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This question already has an answer here:

I encountered this question in my homework:

$$a_1=x, b_1=y, \\ a_{n+1} =\frac{a_n+b_n}{2}, b_{n+1}= \sqrt{a_nb_n}, n\in \mathbb{N}$$

Given $x,y$ positive constants. I have to prove that they both converge to the same limit $L$.

I know that in order to prove that a sequence converges, it has to be (for example) Monotonically increasing and that $|a_n|<K$

I'm having difficulties proving with induction that either of the sequences is monotonic... how do I do so when the first sequence depends on the other? I know that by using the average inequality I get that $a_{n+1} > b_{n+1}$. How do I continue from here?

Thank you for your time and help!

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marked as duplicate by Arnaud D., Eevee Trainer, Lee David Chung Lin, Song, YiFan Mar 15 at 3:25

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  • $\begingroup$ $(\sqrt{a_n}+\sqrt{b_n})^2=a_n+b_n+2\sqrt{a_nb_n} \geq 0$ From here we get that $\frac{a_n+b_n}{2}+\sqrt{a_nb_n} \geq 0$ $\endgroup$ – mathpadawan Nov 23 '18 at 14:00
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By AM-GM inequality,

$$b_{n+1} \le a_{n+1}$$

Also, if $ b_n \le a_n$, then $a_{n+1} \le a_n$ since $a_{n+1}$ is the arithmetic means between $a_n$ and $b_n$.

Also if $b_n \le a_n$, then $b_{n+1} \ge b_n$ since $b_{n+1}$ is the geometric means between $a_n$ and $b_n$.

Hence we have $$b_{n+1} \le b_{n+2} \le a_{n+2} \le a_{n+1}$$

Both sequence converges. From $$ a=\frac{a+b}2$$

we can deduce that $a=b$.

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  • $\begingroup$ Does that hold for any n? Or do I have to do it through induction? Do I have to assume that x>y or the other way around? Thank you! $\endgroup$ – Buk Lau Nov 23 '18 at 14:16
  • $\begingroup$ try to prove by induction from $n \ge 2$ onwards. we do not need assumption of $x>y$. it always hold for any positive pairs. $\endgroup$ – Siong Thye Goh Nov 23 '18 at 14:18
  • $\begingroup$ I never encountered such a sequence that relies on another sequencem I don't know how to even start, like how do I do it just for an for example? how do I take bn out of the picture? $\endgroup$ – Buk Lau Nov 23 '18 at 14:21
  • $\begingroup$ perhaps go slow, first check that $a_n$ and $b_n$ are positive. After that check that $a_{n+1} < b_{n+1}$. after that then prove the monotonicity. ping if you are stuck and update me which step are u stuck at? $\endgroup$ – Siong Thye Goh Nov 23 '18 at 14:28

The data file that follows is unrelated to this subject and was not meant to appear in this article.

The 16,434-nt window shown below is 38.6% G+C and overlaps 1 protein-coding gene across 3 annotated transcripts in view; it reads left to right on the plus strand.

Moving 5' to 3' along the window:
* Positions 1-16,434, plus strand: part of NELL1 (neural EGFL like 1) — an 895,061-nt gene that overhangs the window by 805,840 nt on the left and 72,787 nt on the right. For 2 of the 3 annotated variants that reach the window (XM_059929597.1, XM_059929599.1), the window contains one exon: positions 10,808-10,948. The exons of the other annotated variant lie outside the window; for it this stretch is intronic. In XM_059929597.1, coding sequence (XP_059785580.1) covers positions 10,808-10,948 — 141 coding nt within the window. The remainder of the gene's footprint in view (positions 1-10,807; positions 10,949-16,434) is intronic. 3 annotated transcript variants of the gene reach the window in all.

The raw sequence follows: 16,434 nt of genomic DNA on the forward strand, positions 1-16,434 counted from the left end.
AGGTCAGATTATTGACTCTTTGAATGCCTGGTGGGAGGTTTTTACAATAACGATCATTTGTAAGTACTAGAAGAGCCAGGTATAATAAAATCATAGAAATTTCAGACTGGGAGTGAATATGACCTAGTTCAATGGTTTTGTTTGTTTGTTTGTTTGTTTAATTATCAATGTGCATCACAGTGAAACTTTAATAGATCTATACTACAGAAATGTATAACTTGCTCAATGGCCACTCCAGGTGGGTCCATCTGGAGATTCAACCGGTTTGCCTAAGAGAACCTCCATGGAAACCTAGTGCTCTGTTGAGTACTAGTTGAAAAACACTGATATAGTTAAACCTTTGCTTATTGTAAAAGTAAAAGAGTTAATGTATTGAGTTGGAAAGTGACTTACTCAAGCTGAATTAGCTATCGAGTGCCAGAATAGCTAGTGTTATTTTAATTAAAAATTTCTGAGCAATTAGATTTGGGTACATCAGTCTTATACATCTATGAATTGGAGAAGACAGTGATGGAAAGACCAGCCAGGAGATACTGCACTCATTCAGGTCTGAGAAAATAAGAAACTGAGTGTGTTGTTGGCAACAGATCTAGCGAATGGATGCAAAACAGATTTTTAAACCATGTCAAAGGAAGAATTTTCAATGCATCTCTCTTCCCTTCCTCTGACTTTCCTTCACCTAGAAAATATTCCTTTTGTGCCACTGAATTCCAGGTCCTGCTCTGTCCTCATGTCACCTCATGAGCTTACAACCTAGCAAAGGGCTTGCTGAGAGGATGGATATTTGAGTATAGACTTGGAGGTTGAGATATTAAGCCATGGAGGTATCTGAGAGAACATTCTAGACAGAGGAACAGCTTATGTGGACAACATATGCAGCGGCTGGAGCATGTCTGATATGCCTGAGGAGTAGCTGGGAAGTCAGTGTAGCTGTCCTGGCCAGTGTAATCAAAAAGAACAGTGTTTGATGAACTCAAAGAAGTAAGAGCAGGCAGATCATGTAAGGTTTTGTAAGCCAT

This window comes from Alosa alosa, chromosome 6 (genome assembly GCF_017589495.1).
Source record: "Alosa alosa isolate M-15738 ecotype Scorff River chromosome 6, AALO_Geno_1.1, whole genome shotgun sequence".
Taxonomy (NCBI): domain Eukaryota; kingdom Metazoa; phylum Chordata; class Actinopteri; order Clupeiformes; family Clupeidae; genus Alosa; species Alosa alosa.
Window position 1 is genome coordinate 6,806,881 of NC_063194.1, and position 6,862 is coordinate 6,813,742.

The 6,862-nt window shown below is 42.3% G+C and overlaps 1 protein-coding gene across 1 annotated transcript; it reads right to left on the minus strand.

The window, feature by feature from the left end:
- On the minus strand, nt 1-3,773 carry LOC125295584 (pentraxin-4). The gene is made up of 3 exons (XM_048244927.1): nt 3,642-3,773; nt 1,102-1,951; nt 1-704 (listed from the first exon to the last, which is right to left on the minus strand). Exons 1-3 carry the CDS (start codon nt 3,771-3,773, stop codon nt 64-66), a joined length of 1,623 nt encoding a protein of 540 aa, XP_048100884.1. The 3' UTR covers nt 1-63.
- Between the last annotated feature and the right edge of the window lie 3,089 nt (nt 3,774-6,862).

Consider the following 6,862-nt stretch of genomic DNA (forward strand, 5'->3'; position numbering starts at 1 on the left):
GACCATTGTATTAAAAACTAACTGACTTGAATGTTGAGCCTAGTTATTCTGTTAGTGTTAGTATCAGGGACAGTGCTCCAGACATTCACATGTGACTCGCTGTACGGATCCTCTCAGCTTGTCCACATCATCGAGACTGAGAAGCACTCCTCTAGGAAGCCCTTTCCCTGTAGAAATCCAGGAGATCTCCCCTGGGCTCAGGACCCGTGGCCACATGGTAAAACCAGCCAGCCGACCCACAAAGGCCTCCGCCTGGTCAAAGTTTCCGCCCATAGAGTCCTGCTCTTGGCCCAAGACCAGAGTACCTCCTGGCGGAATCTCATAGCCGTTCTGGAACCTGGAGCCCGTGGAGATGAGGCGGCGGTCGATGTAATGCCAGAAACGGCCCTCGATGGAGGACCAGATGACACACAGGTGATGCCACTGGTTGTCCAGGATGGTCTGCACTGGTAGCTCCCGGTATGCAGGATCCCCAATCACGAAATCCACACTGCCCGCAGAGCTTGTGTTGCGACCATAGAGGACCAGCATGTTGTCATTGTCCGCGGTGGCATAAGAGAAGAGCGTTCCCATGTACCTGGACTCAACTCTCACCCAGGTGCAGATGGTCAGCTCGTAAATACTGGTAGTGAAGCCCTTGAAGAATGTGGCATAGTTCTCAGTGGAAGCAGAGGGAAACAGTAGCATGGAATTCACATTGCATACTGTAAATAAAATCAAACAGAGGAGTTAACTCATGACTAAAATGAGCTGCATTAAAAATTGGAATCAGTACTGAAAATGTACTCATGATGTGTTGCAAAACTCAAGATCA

• $\begingroup$ imgur.com/a/TaaijH9 is this the way to do it? Or did I write nonsense? Sorry if so!! Thank you. $\endgroup$ – Buk Lau Nov 23 '18 at 15:01
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if $x>y$, first observe that $x \ge a_n\ge a_{n+1} \ge b_{n+1} \ge b_n \ge y$ for all $n\in\mathbb{N}$

So both $\{a_n\}$ and $\{b_n\}$ converge. (as they are monotonic bounded)

Also $|a_n-b_n|\le|\frac{a_{n-1}+b_{n-1}}{2}-b_{n-1}|\le \frac{1}{2}|a_{n-1}-b_{n-1}|\le \frac{1}{2^{n-1}} |a_1-b_1| \to 0 $ as $n\to \infty$

So $\{a_n\}$ and $\{b_n\}$ converge at same limit.

if $y>x$ then $y \ge a_n\ge a_{n+1} \ge b_{n+1} \ge b_n \ge x$ for all $n>1$.

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  • $\begingroup$ I did get to that inequity chain but I couldn't tell if it holds for all n, I just assumed it did, since all I could say for sure is that a2>a1 (when x>y). I know that it's true but do I have to show it for all n or can I just say it the way you did? Thank you! $\endgroup$ – Buk Lau Nov 23 '18 at 14:40
  • $\begingroup$ As $x,y$ are both positive it is the standard AM-GM inequality. So you also can use the result in formal proof. $\endgroup$ – Offlaw Nov 23 '18 at 15:04
  • $\begingroup$ This is exactly what I did but I thought that I still have to prove that it does hold for all n, I then got that they converge to the same limit the same way Siong Thye Goh mentioned in his answer. will this be enough as a formal proof? Thank you for your time! $\endgroup$ – Buk Lau Nov 23 '18 at 15:16
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$|a_{n+1}-b_{n+1}|=\left|\frac{a_n+b_n}{2}-\sqrt{a_nb_n}\right|=1/2\left|a_n+b_n-2\sqrt{a_nb_n}\right|=1/2(\sqrt{a_n}-\sqrt{b_n})^2=(1/2)(1/4)(\sqrt{a_{n-1}}-\sqrt{b_{n-1}})^4=2^{-1-2}(\sqrt{a_{n-1}}-\sqrt{b_{n-1}})^{2\times 2}=\ldots=2^{-1-2-\ldots-n}(\sqrt{x}-\sqrt{y})^{2n}=2^{-n(n+1)/2}(\sqrt{x}-\sqrt{y})^{2n}\rightarrow 0$ as $n\rightarrow\infty.$

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  • $\begingroup$ How did you get the third equality? $\endgroup$ – mathpadawan Nov 23 '18 at 14:09

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